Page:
Leaked Tesla documents have provided new insights into the reasons behind the delay in the production of the highly anticipated Cybertruck. While Tesla CEO Elon Musk initially projected a late 2021 start for production, internal documents reveal that the company was still grappling with performance issues of a pre production “alpha” version of the truck as recently as January 2022, including problems with braking, body sealing, and suspension.
Despite the setbacks, over a million customers have reportedly placed a $100 deposit to reserve the Cybertruck since its controversial unveiling in 2019. During the unveiling event, Musk attempted to demonstrate the vehicle’s durability by smashing its windows with metal balls, which resulted in unexpected breakage. Although the Cybertruck may not become Tesla’s best-selling model, its eventual release will be seen as a significant achievement for a company that has not introduced a new consumer model since the 2020 launch of the Model Y.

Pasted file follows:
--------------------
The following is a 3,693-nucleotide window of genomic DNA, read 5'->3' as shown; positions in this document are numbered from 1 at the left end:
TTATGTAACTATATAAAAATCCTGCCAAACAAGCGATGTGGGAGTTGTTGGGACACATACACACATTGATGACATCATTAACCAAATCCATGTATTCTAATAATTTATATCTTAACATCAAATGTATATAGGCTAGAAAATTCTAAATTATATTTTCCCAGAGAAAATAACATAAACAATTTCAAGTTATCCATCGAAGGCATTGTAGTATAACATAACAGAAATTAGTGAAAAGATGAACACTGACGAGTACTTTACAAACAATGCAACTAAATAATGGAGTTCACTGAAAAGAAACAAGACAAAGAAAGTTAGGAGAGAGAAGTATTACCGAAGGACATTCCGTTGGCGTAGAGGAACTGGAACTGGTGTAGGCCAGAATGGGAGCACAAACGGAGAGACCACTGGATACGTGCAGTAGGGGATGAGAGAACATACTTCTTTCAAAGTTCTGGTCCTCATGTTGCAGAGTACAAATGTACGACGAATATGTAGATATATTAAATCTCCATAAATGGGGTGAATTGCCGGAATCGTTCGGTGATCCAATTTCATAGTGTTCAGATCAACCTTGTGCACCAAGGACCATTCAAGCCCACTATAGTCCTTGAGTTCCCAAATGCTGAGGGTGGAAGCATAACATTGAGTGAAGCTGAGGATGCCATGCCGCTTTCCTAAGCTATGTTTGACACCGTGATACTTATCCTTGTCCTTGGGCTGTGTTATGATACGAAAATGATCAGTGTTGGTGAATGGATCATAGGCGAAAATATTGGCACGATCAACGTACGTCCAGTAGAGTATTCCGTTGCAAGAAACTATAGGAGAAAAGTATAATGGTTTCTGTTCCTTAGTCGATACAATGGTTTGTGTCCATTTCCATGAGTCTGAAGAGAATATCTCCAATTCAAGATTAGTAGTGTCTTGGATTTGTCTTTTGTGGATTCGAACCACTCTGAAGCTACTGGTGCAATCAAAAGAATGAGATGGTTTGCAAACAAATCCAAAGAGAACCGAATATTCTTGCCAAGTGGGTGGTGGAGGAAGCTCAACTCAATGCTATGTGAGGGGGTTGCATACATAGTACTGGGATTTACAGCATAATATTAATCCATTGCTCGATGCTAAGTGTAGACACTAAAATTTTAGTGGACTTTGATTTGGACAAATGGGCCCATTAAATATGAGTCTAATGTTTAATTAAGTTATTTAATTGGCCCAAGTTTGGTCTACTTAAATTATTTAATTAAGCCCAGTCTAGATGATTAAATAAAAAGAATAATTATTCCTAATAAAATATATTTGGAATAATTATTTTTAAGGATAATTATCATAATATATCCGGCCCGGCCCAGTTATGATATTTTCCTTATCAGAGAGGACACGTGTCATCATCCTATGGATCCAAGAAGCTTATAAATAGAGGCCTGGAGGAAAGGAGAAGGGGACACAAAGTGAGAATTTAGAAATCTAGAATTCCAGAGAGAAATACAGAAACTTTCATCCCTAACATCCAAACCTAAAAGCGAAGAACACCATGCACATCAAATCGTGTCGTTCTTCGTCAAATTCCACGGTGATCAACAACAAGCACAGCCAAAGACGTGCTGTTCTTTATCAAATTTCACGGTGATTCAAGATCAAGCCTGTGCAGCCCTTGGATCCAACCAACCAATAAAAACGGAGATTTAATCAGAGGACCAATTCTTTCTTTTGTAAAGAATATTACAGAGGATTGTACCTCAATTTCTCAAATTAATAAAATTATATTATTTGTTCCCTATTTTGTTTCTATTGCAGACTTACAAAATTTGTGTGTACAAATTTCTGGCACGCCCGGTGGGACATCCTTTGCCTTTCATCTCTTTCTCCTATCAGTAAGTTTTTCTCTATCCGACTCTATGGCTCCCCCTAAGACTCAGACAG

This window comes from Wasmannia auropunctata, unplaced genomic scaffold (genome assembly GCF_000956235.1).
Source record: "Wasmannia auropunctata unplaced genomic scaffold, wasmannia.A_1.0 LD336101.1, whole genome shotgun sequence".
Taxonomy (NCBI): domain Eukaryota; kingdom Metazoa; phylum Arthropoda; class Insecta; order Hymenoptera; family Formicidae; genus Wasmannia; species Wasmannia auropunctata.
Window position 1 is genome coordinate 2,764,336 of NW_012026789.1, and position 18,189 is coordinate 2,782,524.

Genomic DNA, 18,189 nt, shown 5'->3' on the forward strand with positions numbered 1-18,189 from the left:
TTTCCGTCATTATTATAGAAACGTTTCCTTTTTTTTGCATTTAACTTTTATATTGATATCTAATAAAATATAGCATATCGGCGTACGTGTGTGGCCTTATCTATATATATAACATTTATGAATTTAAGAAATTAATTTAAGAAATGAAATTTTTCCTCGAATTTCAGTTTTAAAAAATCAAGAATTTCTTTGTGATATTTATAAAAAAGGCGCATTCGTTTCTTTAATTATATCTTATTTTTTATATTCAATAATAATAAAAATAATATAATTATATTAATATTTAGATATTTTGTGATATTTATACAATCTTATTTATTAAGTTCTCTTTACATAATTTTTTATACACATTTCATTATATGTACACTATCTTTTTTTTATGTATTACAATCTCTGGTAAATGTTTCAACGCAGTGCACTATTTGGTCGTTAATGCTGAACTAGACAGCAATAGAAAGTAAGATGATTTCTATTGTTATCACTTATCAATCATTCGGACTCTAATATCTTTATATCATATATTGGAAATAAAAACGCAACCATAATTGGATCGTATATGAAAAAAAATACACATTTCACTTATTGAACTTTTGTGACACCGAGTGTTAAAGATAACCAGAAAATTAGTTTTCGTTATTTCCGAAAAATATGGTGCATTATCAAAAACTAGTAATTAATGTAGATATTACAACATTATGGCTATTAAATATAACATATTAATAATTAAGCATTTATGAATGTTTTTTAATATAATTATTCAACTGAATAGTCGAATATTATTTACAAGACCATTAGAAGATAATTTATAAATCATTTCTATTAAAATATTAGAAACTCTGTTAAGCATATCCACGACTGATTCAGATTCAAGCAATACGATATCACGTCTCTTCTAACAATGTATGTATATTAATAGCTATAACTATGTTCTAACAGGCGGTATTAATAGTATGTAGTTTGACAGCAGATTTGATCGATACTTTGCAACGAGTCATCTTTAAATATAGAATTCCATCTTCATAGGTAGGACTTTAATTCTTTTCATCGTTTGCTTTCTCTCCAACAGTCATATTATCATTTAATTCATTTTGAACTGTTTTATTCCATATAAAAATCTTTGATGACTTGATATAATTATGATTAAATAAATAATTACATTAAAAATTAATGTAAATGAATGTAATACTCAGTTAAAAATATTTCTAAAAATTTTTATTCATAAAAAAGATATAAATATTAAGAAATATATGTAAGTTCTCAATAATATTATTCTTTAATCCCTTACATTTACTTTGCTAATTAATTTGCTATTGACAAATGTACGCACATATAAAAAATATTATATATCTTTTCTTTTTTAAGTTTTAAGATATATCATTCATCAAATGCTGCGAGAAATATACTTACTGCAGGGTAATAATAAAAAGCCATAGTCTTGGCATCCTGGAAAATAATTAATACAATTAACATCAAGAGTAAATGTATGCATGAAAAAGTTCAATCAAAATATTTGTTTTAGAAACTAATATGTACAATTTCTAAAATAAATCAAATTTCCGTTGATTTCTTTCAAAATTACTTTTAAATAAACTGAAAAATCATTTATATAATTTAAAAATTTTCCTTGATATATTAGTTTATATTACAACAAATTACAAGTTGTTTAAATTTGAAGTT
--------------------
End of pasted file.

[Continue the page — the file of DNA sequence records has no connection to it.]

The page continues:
The leaked documents, which were originally reported by German newspaper Handelsblatt, paint a picture of a tumultuous development process for the Cybertruck. The January 2022 prototype faced braking issues, such as excessive pedal travel, inconsistent stops, and problems with braking during turns. Furthermore, achieving effective sealing for the vehicle, a crucial aspect for maintaining weather resistance and cabin noise insulation, presented a significant challenge. The documents stated that there were unresolved issues in multiple sealing areas. Additionally, the prototype exhibited shortcomings in suspension performance, falling short of the desired targets.
The difficulties encountered in the development of the Cybertruck should not come as a surprise to those who have been closely following its progress. The truck’s polarizing design has attracted intense scrutiny, even for seemingly minor features like windshield wipers. Its angular stainless steel body, which sets it apart from traditional car manufacturers, brings both advantages and challenges. The New York Times highlights that stainless steel is costlier and heavier than the steel commonly used in the automotive industry, making it more expensive and difficult to shape and weld.
Despite these obstacles, Tesla, as the world’s most valuable automaker, possesses the financial resources to address these issues. Elon Musk has announced a Cybertruck delivery event scheduled for the third quarter of this year, with mass production expected to commence in 2024.